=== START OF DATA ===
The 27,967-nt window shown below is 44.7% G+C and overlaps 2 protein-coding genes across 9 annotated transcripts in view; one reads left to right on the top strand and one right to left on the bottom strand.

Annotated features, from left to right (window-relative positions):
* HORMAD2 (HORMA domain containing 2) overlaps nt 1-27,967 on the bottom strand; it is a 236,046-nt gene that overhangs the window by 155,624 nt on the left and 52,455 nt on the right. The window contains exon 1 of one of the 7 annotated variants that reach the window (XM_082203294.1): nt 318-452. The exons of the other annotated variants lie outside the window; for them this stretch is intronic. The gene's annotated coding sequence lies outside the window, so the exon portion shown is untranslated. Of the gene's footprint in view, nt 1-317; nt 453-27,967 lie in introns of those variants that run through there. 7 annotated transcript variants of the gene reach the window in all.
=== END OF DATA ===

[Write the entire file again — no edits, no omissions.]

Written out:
The 27,967-nt window shown below is 44.7% G+C and overlaps 2 protein-coding genes across 9 annotated transcripts in view; one reads left to right on the top strand and one right to left on the bottom strand.

Annotated features, from left to right (window-relative positions):
* HORMAD2 (HORMA domain containing 2) overlaps nt 1-27,967 on the bottom strand; it is a 236,046-nt gene that overhangs the window by 155,624 nt on the left and 52,455 nt on the right. The window contains exon 1 of one of the 7 annotated variants that reach the window (XM_082203294.1): nt 318-452. The exons of the other annotated variants lie outside the window; for them this stretch is intronic. The gene's annotated coding sequence lies outside the window, so the exon portion shown is untranslated. Of the gene's footprint in view, nt 1-317; nt 453-27,967 lie in introns of those variants that run through there. 7 annotated transcript variants of the gene reach the window in all.